Liz Truss accused of branding British workers lazy in leaked audio

Critics of Conservative leadership candidate Liz Truss have accused her of suggesting British workers were “lazy” in comments made in a leaked recording.

[Raises the question: is failure to improve productivity just something to do with workers, as implied by Truss, or does it require a different economic model focusing on investment and the longer term? – Owl]

In the audio, published by the Guardian newspaper, Ms Truss suggested British citizens lacked the “skill and application” of foreign nationals.

Labour said her comments were “offensive” and “effectively brand British workers as lazy”.

Asked about the remarks, the foreign secretary did not deny making them.

“I don’t know what you’re quoting there,” Ms Truss said under questioning at a Tory leadership event on Tuesday evening.

“But the point that I’ve always made is what we need in this country is more productivity across the country and we need more economic growth.”

The party’s roughly 200,000-strong membership are voting for their next leader, who will succeed Boris Johnson as prime minister in September.

The Guardian report said Ms Truss made the comments in the audio when she was chief secretary to the Treasury, a role she held between 2017 and 2019.

The report did not reveal the source of the audio recording, parts of which were redacted.

In the two-minute clip, Ms Truss said British workers’ “mindset and attitude” were partly to blame for them producing less per hour than their foreign counterparts, suggesting they needed “more graft”.

Ms Truss said in the recording: “Essentially it’s partly a mindset and attitude thing I think. Yeah, its working culture basically. If you go to China it’s quite different, I can assure you…

“There’s a fundamental issue of British working culture. Essentially if we’re going to be a richer country and a more prosperous country, that needs to change.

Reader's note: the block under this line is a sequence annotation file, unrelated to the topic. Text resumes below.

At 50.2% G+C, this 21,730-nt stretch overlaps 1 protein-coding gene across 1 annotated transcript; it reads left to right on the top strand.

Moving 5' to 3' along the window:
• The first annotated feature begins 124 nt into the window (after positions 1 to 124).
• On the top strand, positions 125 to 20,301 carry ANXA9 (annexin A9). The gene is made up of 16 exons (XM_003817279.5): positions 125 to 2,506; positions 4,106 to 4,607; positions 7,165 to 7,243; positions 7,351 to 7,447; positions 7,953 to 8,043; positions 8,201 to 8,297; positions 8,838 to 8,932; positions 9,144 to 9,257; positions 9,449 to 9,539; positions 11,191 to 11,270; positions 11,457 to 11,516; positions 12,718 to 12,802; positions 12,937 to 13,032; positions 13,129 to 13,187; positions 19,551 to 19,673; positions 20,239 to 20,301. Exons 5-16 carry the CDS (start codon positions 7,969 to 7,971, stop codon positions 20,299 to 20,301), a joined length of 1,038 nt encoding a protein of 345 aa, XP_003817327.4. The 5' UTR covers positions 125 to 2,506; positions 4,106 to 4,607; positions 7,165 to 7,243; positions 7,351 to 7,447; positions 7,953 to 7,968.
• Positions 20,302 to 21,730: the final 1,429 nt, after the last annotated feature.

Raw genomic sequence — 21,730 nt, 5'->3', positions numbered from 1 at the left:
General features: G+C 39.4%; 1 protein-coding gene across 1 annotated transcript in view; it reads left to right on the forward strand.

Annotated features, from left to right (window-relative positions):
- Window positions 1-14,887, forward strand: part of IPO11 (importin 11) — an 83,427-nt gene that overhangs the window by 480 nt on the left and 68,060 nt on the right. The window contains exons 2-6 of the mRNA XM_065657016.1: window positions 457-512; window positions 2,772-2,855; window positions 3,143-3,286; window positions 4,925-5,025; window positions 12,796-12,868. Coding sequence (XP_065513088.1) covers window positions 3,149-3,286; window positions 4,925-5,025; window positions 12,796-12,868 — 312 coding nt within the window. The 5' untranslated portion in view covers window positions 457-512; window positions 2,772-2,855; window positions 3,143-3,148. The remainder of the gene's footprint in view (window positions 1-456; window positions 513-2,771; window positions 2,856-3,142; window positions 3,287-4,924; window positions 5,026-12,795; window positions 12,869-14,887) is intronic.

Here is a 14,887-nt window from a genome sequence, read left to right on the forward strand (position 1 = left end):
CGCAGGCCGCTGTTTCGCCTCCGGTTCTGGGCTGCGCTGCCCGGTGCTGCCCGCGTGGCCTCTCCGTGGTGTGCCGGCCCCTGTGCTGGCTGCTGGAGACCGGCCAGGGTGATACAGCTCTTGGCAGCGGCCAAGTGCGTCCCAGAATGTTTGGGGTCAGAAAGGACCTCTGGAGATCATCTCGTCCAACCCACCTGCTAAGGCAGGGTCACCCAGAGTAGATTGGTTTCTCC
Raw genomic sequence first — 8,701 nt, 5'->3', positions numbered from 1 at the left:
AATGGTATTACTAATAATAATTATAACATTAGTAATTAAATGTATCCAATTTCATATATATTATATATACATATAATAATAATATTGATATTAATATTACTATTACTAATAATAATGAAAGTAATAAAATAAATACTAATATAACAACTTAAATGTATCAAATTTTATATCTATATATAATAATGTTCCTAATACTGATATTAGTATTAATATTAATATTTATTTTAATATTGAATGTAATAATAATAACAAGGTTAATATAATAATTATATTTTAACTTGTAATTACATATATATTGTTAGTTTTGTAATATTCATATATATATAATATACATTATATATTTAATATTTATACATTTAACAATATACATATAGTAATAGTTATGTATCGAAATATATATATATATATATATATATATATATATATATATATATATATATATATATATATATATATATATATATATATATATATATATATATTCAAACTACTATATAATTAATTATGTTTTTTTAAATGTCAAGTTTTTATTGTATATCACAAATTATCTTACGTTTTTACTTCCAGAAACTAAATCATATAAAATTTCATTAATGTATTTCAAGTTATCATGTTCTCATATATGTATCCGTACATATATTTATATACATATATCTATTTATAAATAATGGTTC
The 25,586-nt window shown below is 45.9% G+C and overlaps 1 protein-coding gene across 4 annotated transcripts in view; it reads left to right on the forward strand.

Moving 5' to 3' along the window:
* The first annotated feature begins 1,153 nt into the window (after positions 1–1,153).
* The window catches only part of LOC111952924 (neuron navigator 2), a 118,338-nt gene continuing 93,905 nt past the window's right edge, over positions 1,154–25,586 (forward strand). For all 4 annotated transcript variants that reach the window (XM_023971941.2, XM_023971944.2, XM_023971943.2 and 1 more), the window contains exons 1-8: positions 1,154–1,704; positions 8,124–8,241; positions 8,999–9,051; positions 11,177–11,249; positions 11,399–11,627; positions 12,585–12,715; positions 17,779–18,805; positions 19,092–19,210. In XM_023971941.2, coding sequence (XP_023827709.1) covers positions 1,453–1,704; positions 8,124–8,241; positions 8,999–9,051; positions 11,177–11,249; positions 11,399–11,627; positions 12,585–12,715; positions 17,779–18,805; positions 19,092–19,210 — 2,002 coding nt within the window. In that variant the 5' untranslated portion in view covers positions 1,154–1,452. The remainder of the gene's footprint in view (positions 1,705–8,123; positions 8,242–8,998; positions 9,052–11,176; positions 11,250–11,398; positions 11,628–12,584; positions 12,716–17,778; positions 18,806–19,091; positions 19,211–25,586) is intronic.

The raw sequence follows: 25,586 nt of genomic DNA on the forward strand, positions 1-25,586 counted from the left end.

“But I don’t think people are that keen to change that.”

Speaking on difference in productivity in the UK, she said: “If you look at productivity, it’s very, very different in London from the rest of the country.”

A Truss campaign source said the comments were “half a decade old” and lacked “context”, while acknowledging the UK does “need to boost productivity”.

“As prime minister, Liz will deliver an economy that is high wage, high growth and low tax,” the source said.

The Office for National Statistics says every country has seen slower growth in output per worker since 2009 when compared with the pre-financial crisis period.

OECD figures show that in 2019, the UK came fourth highest in the rankings of GDP per hour worked among G7 countries.

Ms Truss, who has consistently led Mr Sunak in polls, has put her tax-cutting plan for boosting economic growth at the centre of her pitch to Conservative members.

The remarks by Ms Truss echo controversial arguments made in a 2012 book she co-authored, “Britannia Unchained”, in which British workers were described as among the “worst idlers in the world”.

Asked about it at a leadership debate last month, Ms Truss distanced herself from the contentious assessment, claiming co-author and Sunak supporter Deputy Prime Minister Dominic Raab, had written it.

Mr Raab has subsequently said the authors of the book, which also included several other senior Conservative ministers, had agreed “collective responsibility” over its contents.

Labour’s shadow work and pensions secretary Jonathan Ashworth said the “Britannia Unchained fiasco” seemed to be “the blueprint” for Ms Truss’s prospective government.

“Workers across the country are working all hours to keep a roof over their heads, put food on the table and provide for their families,” he said.

“Liz Truss should be helping working people to cope with this cost of living crises, as Labour this week outlined we would do, not peddling this offensive nonsense.”

The BBC approached Mr Sunak’s team for comment on the matter but received no response.